Instamorph is the brand name of low-temperature thermoplastic pellets which I make into sheets and then mould into my masks. It becomes soft and transparent in hot water, white and opaque as it cools, and once cool is both flexible and strong. It can be welded to other bits of Instamorph with heat, and worked in a somewhat similar way to wax with metal tools.
It typically takes around 200gms for a human sized full-face mask (or enough for an A4 3mm sheet), and I buy the stuff in 8kg lots, most recently via Amazon. As far as I can tell it is pretty much identical to Polymorph in the UK and Plastimak products sold in Australia; similar variations on the theme are sold under names such as Shapelock and Friendly Plastic to cosplayers and electrical hobbyists and makers of various things crafty. All are manifestations of Polycaprolactone, or PCT. You can also find variations inter-rolled thinly with fabric and sold for hat making and such.
If you work in vetinary or human medicine you may encounter a similar material, already made into sheets, used to make remouldable splints for animal or human injuries. Get some and play: it’s a great material.
For maskmaking, it replaces the material Celastic, a kind of plastic which was softened in acetone and by all accounts was very nasty to use. It replaces papier mache, which takes days-weeks to dry and doesn’t give anything like as strong or solid a result. As well, unlike leather or papier mache, it doesn’t soften or loose shape when a performer gets it all sweaty.
It is for masks made by draping over a form, a positive (I make mine of clay), in contrast to masks made by pouring a liquid such as latex or neoprene into a negative mold.
Superheated the plastic resembles a hot glue (I use small metal tools and a spirit flame for this) and I use it to cement eyes and extras into place. It is great material to make bits such as teeth, tusks or horns, whether part of a mask or as costume accessories on their own.
Once a mask is made, sand the surface lightly and paint with good quality acrylics, if finished with a satin or matte waterbased polyurethene this finish is perfectly durable – although it can be sanded and refinished at any time.
Tools to help with the Instamorph :
- A spirit lamp, sometimes called an alcohol lamp, for heating tools to work the shaped plastic form, and to ‘glue’ extras like teeth into place – your best bet for a local supplier is probably a jewellery making supplies shop.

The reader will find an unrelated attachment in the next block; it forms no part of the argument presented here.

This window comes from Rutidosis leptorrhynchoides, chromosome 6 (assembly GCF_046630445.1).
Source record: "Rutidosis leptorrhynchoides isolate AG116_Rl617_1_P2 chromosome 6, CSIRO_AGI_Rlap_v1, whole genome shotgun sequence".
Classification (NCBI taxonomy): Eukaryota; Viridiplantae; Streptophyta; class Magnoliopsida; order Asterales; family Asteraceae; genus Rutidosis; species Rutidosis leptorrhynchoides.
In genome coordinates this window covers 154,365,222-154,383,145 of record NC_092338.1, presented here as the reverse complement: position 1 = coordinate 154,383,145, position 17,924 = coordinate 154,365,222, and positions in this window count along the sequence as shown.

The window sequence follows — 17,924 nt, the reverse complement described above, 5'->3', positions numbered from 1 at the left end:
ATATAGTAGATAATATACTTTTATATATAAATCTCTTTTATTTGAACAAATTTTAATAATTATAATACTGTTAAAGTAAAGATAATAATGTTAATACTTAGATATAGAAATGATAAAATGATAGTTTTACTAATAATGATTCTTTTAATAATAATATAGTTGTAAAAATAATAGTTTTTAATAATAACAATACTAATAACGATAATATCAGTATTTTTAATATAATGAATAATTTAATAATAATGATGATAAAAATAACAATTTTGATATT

- A selection of clay tools – pooky sticks with soft curvey ends. And some metal tools to use with the spirit lamp, something like dental tools. And a sharpened spoon, knife and a disposable scalpel. The most most important tools are probably really good industrial strength snips to cut the plastic. Or, at a pinch really solid box cutter knives. But be careful, I slipped cutting some plastic and you’d be amazed how well/badly I cut myself.
- Some basic silicone cookware – the things I use most are silicone cookie sheets and a flan dish (which I use to melt the instamorph in in the microwave to get a blob I can roll out), and a silicone rolling pin is an extra luxury (you can get away with a glass wine bottle, but it’s trickier). Your local budget shop will have something.
Extra things I’ve learnt :
– A silicon cookie sheet at the bottom of a large roasting dish makes an good working tray. I usually use nearly boiling water, which is not what the manufacturers recomend, but works for me. Also, melting in the microwave works, but don’t tell anyone I said that, as it’s probably also not recommended.
– Pingpong balls are insanely flammable! Really don’t use a flame tool (like my handy creme brulee torch) near any ping pong eyes.
– Knives are very sharp and prone to slip. Cutting out the rough shape when the plastic is not quite hard with the sharpest of sharp snips is the best way, then clean up with hot tools around any rough edges. You can also heat metal tools in a flame, then sort of ‘punch out’ the eye shapes.
– Instamorph is the best glue for instamorph (I now usually melt strips of it to hold in eyes etc rather than using glue).
– Plan your eyeball style and placement early.
– Boys always want to put on girl masks.
– Accept random wrinkles as “gifts of character”